Many of the advantages of hyperspectral microscopy data are not readily accessible to the researcher. The human brain has the capacity to process no more then three colors and artificial visualization of further color channels comes at the expense of dynamic range, or time and space resolution. To exploit the full potential of enhanced machine vision, it is therefore necessary to computationally analyze data and visualize the result in a way interpretable by the user. We developed a method of blind separation of individual fluorophores in complex hyperspectral images. Our method does not require prior knowledge of the fluorophore spectra, but it is able to incorporate such knowledge if it is available. Our separation methods make it possible to separate all fluorescence signals, even if they differ from the expected ideal spectra due to biological processes or instrument calibration issues.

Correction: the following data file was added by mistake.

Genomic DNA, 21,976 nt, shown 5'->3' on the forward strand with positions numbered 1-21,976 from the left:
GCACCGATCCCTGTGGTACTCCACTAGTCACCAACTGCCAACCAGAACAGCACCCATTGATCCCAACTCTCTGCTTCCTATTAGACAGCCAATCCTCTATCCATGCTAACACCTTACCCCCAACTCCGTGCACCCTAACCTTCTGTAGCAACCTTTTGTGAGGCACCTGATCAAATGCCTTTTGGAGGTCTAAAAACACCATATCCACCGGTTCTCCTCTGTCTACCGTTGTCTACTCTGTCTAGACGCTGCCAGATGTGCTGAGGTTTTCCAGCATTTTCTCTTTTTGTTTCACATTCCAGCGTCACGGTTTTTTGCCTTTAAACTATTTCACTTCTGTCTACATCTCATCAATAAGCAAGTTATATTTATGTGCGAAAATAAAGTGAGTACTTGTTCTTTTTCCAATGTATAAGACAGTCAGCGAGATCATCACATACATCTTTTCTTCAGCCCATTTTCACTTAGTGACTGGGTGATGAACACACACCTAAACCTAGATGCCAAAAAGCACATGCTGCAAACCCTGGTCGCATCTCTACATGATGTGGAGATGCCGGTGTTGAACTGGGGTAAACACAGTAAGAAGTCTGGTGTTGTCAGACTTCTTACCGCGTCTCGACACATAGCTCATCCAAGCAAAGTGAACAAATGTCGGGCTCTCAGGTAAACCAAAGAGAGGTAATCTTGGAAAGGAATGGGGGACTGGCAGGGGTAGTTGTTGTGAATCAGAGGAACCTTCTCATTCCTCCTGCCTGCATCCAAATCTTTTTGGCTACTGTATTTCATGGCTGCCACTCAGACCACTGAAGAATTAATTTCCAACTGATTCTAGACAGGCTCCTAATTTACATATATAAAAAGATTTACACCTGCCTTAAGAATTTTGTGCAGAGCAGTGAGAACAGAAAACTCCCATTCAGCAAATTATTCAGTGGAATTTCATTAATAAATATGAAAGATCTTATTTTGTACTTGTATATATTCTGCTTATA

Improved spectral resolution in confocal microscopy is important in both materials research and biological studies. When studying dynamic fluorescent samples, it is ideal to image at high spectral resolution while retaining good viability and signal sensitivity, as well as high temporal fidelity. In particular there is great need to image at high speeds with spectral resolution to image dynamic events such as cell division, trafficking and cancer invasion and progression. We have developed a high-speed spectral confocal microscope that utilizes a low-loss Amici prism for spectral separation in conjunction with a multi-point confocal design for high-speed image capture. Our system achieves 15 channels of spectral resolution at a 4 frames per second imaging rate and with minimal loss of overall signal.